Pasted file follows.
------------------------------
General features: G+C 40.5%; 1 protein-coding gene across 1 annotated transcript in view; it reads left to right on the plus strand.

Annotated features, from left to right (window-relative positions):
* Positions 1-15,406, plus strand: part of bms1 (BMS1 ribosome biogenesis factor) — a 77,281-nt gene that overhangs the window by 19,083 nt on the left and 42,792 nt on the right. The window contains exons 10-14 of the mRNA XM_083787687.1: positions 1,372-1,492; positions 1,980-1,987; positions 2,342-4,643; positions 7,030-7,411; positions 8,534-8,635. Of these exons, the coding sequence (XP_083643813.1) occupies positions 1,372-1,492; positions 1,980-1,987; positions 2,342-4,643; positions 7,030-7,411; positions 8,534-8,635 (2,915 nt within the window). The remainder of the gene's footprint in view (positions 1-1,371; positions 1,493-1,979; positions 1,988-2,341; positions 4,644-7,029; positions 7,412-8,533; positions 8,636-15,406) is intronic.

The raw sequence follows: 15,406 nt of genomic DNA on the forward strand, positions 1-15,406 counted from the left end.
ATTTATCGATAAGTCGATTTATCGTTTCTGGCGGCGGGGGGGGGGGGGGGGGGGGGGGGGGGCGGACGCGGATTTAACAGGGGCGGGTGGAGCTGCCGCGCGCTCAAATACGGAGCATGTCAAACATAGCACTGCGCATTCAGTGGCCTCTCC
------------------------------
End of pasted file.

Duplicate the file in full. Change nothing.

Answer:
General features: G+C 40.5%; 1 protein-coding gene across 1 annotated transcript in view; it reads left to right on the plus strand.

Annotated features, from left to right (window-relative positions):
* Positions 1-15,406, plus strand: part of bms1 (BMS1 ribosome biogenesis factor) — a 77,281-nt gene that overhangs the window by 19,083 nt on the left and 42,792 nt on the right. The window contains exons 10-14 of the mRNA XM_083787687.1: positions 1,372-1,492; positions 1,980-1,987; positions 2,342-4,643; positions 7,030-7,411; positions 8,534-8,635. Of these exons, the coding sequence (XP_083643813.1) occupies positions 1,372-1,492; positions 1,980-1,987; positions 2,342-4,643; positions 7,030-7,411; positions 8,534-8,635 (2,915 nt within the window). The remainder of the gene's footprint in view (positions 1-1,371; positions 1,493-1,979; positions 1,988-2,341; positions 4,644-7,029; positions 7,412-8,533; positions 8,636-15,406) is intronic.

The raw sequence follows: 15,406 nt of genomic DNA on the forward strand, positions 1-15,406 counted from the left end.
ATTTATCGATAAGTCGATTTATCGTTTCTGGCGGCGGGGGGGGGGGGGGGGGGGGGGGGGGGCGGACGCGGATTTAACAGGGGCGGGTGGAGCTGCCGCGCGCTCAAATACGGAGCATGTCAAACATAGCACTGCGCATTCAGTGGCCTCTCC